In looking at the sheer scale of the abundant availability of natural resources in Sub-Saharan Africa, one could logically conclude that many of these nations located in this region of Africa should be numbered amongst the wealthiest. The reality however, is that material resources have not necessarily equated to economic growth and development in this region. How is it possible that on this continent: the cradle of humanity, the birthplace of great civilizations of antiquity; and that these people; the same people which gave birth empires such as Mali, or Ancient Ghana or Great Zimbabwe are seemingly unable to form long lasting stable economies and modern democratic nation states? Though there are several possible responses to the above quandary, regardless to the conclusion to which one arrives in order to understand the total picture one must understand colonialism, what is it, what its impact was and is and whether or not the effect of it can still be felt in the areas formerly controlled by it. The truth is that if were not for a few courageous freedom fighters the majority of the world’s people of color would be living in a country under direct control by foreign nations.

Ironically, when the topic of freedom fighters comes into conversation rarely is the name Patrice Lumumba mentioned amongst the greats. Though his term in office was brief there are but a few that have left the same indelible impression on the world scene as he did. Defiant in his stance for African self determination and unity, humble in character, powerful and graceful in presence; His Excellency Patrice Lumumba stands head and shoulders above the common perception of an African politician. Lumumba the first Prime Minister of the newly independent Republic of Congo found himself caught up in the midst of the machinations of the greater struggle between the two competing world powers. This greater struggle which would eventually cost him his life.

The film “Lumumba” is a very accurate portrayal of the greater struggle that Lumumba and others like him faced in seeking independence from colonial powers. This is a movie about transition and change. In it Patrice Lumumba transitions from being merely a member of the “civilized citizens class” accepted by colonial society to a political prisoner who was as a threat to the established societal structure and finally to controversial Prime Minister. The Congo transitions from being a colony to an allegedly independent republic. Though this idea of independence meant totally different things to the colonizers and the colonized, in fact there was a scene in which the Belgians are speaking and in their estimation “independence” was simply a word. At the same time the in the next room the Congolese were hopeful in their expectation of bright future for their nation to have a chance on the world scene as independent and prosperous.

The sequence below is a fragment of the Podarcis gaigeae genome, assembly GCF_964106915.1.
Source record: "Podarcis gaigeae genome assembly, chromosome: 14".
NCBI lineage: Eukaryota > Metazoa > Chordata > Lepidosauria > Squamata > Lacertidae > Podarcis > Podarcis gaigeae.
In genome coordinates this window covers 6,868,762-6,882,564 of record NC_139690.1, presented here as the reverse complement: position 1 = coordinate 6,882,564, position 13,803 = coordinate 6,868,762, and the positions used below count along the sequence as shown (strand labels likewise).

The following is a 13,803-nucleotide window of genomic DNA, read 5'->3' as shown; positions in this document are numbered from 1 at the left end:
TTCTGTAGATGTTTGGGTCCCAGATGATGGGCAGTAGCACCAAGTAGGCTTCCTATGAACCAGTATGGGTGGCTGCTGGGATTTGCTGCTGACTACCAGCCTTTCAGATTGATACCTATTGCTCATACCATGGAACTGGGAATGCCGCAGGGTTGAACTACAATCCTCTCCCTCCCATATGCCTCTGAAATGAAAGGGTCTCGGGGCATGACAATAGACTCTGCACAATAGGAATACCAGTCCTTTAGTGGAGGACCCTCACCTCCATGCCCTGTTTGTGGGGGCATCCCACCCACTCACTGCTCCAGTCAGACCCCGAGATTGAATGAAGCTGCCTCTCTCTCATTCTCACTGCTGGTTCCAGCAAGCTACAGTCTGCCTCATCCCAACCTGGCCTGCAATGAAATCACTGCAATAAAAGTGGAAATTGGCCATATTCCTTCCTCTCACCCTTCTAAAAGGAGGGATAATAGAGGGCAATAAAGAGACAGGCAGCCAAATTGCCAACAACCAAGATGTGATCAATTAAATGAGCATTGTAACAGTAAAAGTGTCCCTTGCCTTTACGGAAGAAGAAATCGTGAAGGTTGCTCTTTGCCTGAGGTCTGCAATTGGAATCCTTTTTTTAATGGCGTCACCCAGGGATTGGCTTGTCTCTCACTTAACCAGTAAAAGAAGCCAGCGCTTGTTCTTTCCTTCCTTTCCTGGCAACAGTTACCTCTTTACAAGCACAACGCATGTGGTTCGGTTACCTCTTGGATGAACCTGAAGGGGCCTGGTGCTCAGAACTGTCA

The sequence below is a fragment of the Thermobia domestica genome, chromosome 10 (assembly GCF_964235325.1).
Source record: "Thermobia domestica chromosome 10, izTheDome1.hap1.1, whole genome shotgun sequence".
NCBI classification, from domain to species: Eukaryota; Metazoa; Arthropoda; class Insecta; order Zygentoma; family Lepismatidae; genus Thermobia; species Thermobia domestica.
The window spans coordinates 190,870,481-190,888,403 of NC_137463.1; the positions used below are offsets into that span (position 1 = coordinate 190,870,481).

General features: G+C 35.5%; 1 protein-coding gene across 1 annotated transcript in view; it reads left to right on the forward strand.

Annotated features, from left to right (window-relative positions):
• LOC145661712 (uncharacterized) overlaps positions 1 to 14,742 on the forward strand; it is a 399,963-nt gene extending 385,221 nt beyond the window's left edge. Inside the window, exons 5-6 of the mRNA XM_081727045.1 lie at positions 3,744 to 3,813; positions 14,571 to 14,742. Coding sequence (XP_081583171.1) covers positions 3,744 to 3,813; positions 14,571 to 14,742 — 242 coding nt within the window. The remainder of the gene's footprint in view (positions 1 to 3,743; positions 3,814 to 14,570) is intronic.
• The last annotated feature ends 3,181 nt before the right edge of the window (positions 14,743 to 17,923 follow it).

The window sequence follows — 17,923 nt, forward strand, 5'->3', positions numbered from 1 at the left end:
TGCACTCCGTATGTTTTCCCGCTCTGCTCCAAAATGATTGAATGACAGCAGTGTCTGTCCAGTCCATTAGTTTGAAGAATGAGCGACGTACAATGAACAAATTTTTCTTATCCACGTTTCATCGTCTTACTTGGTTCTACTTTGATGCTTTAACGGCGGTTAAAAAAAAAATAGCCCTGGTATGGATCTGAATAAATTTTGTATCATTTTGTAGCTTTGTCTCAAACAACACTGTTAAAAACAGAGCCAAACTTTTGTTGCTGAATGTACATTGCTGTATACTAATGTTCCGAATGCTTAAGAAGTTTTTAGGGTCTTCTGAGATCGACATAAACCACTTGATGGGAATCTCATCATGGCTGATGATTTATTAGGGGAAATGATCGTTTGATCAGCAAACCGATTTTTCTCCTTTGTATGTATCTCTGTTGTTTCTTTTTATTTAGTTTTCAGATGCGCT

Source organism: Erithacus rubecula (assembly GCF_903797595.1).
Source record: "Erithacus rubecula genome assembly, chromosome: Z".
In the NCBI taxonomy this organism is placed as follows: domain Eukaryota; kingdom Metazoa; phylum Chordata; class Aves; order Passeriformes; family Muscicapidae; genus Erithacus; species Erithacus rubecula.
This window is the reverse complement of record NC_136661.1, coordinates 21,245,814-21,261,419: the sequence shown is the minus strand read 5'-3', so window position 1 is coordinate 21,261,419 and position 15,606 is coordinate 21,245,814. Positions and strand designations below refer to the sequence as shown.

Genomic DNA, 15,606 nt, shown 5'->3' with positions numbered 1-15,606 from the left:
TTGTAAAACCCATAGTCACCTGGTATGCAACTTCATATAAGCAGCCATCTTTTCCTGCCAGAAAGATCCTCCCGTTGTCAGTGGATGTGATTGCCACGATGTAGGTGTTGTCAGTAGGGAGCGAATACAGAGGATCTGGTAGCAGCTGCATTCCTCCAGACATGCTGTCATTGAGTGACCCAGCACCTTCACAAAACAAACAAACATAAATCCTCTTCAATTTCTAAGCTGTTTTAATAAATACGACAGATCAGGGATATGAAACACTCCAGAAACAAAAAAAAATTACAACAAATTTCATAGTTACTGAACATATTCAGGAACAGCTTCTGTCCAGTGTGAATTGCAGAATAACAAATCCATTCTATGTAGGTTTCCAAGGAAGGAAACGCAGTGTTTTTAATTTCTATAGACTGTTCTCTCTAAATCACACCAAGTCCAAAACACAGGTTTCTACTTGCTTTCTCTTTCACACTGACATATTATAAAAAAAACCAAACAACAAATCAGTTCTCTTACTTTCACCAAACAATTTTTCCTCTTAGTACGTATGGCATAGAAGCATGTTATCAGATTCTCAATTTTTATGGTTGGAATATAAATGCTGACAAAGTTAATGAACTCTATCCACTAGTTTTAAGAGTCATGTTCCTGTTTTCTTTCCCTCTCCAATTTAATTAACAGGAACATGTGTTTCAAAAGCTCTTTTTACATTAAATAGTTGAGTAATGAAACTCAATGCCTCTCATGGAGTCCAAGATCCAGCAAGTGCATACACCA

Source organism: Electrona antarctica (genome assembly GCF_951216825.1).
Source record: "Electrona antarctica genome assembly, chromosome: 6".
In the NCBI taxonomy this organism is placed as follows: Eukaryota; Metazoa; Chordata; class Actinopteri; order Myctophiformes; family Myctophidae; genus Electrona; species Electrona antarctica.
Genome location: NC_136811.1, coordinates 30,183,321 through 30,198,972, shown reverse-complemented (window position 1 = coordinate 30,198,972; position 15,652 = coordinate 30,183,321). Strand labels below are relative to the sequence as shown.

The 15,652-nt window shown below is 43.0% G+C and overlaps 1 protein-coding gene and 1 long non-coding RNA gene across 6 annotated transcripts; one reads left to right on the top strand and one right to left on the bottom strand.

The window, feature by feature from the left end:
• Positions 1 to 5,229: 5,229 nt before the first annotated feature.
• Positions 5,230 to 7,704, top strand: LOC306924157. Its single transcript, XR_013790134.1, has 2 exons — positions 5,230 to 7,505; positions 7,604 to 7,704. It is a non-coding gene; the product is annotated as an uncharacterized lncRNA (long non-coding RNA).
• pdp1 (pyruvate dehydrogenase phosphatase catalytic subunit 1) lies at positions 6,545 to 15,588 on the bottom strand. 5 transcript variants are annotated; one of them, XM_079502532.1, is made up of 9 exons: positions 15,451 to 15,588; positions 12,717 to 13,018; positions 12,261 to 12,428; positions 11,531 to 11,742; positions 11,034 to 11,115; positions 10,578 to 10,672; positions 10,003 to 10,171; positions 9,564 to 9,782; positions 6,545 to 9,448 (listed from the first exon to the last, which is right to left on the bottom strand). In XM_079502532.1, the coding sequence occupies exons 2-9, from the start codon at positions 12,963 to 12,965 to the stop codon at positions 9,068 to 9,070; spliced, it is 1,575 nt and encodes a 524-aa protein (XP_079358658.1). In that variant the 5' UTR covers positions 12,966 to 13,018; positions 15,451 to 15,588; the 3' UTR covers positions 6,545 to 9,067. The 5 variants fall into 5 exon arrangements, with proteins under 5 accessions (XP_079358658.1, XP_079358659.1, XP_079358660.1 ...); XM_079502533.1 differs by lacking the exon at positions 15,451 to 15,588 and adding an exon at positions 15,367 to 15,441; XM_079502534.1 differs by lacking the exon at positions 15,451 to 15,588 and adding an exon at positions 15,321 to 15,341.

These differing ideas are articulated in the film most accurately in the scene that portrayed the independence ceremony. Whereas King Baudouin gave a speech that presented colonialism as a good thing and necessary for the civilizing of Africa which alluded to the implicit racism of the exploitive form of colonialism employed in the Congo, it almost seems as if the idea of independence he pictured was going to be the exact same system just ran by African “minions” of the Belgians choosing. Lumumba on the other hand spoke of the brutal nature colonialism recognizing that independence as a result of the sacrifice of the Congolese and presented his vision for true independence and self-determination.

How is it possible that such antithetical viewpoints could arise from viewing the same set of circumstances? The Belgian perspective is rooted in racism, when they arrived they found a complex culture with seemingly simple technology, surrounded in a land overflowing with natural resources. Originally a private possession of King Leopold I and eventually a colony of Belgium, The Congo soon proved to be a wise investment to the credit of King LĂ©opold. The wealth gained by the Belgians, was however gained at the expense of the native Congolese. The native Congolese were seemingly perceived as another commodity to be exploited. Therefore their conflicting ideas of what independence would mean is in actuality based on their understanding of the effects and execution of colonialism.

Colonialism being defined as political rule by another power other than the majority. It has a cultural aspect as the colonizers cultural mores and standards are imposed and viewed as superior whereas native cultural mores and standards are seen as sub-standard. There is also and economic component whereas the colonizers have created a captive market in which raw materials are exported and processed then sold back thus creating a perpetual cycle of dependence and seemingly subservience.